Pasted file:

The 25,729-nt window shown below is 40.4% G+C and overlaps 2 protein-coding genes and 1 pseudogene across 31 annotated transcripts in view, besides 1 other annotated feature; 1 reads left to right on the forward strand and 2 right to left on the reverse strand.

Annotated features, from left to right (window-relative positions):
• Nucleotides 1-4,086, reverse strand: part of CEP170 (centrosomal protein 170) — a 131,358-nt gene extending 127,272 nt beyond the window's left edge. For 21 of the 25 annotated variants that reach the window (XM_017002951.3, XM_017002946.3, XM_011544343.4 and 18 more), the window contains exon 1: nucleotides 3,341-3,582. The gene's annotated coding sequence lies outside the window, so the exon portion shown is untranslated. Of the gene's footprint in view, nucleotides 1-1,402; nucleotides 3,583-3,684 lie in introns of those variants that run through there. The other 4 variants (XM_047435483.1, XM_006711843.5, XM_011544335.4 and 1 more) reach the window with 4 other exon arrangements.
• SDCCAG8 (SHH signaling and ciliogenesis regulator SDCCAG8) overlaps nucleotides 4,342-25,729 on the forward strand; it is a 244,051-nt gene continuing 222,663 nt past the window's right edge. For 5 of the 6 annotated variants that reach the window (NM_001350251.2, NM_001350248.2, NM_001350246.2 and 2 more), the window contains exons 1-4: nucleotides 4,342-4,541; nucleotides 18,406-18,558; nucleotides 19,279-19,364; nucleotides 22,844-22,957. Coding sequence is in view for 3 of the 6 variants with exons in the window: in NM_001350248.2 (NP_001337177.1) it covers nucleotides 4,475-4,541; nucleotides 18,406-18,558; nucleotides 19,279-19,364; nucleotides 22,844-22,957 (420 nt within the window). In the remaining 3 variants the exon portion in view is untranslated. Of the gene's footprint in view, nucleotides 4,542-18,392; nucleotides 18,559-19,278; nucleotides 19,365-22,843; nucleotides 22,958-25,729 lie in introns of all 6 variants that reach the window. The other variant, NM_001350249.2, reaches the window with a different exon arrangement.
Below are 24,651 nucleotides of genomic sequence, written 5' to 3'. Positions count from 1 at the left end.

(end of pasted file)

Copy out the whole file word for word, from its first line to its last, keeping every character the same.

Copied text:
The 25,729-nt window shown below is 40.4% G+C and overlaps 2 protein-coding genes and 1 pseudogene across 31 annotated transcripts in view, besides 1 other annotated feature; 1 reads left to right on the forward strand and 2 right to left on the reverse strand.

Annotated features, from left to right (window-relative positions):
• Nucleotides 1-4,086, reverse strand: part of CEP170 (centrosomal protein 170) — a 131,358-nt gene extending 127,272 nt beyond the window's left edge. For 21 of the 25 annotated variants that reach the window (XM_017002951.3, XM_017002946.3, XM_011544343.4 and 18 more), the window contains exon 1: nucleotides 3,341-3,582. The gene's annotated coding sequence lies outside the window, so the exon portion shown is untranslated. Of the gene's footprint in view, nucleotides 1-1,402; nucleotides 3,583-3,684 lie in introns of those variants that run through there. The other 4 variants (XM_047435483.1, XM_006711843.5, XM_011544335.4 and 1 more) reach the window with 4 other exon arrangements.
• SDCCAG8 (SHH signaling and ciliogenesis regulator SDCCAG8) overlaps nucleotides 4,342-25,729 on the forward strand; it is a 244,051-nt gene continuing 222,663 nt past the window's right edge. For 5 of the 6 annotated variants that reach the window (NM_001350251.2, NM_001350248.2, NM_001350246.2 and 2 more), the window contains exons 1-4: nucleotides 4,342-4,541; nucleotides 18,406-18,558; nucleotides 19,279-19,364; nucleotides 22,844-22,957. Coding sequence is in view for 3 of the 6 variants with exons in the window: in NM_001350248.2 (NP_001337177.1) it covers nucleotides 4,475-4,541; nucleotides 18,406-18,558; nucleotides 19,279-19,364; nucleotides 22,844-22,957 (420 nt within the window). In the remaining 3 variants the exon portion in view is untranslated. Of the gene's footprint in view, nucleotides 4,542-18,392; nucleotides 18,559-19,278; nucleotides 19,365-22,843; nucleotides 22,958-25,729 lie in introns of all 6 variants that reach the window. The other variant, NM_001350249.2, reaches the window with a different exon arrangement.
Below are 24,651 nucleotides of genomic sequence, written 5' to 3'. Positions count from 1 at the left end.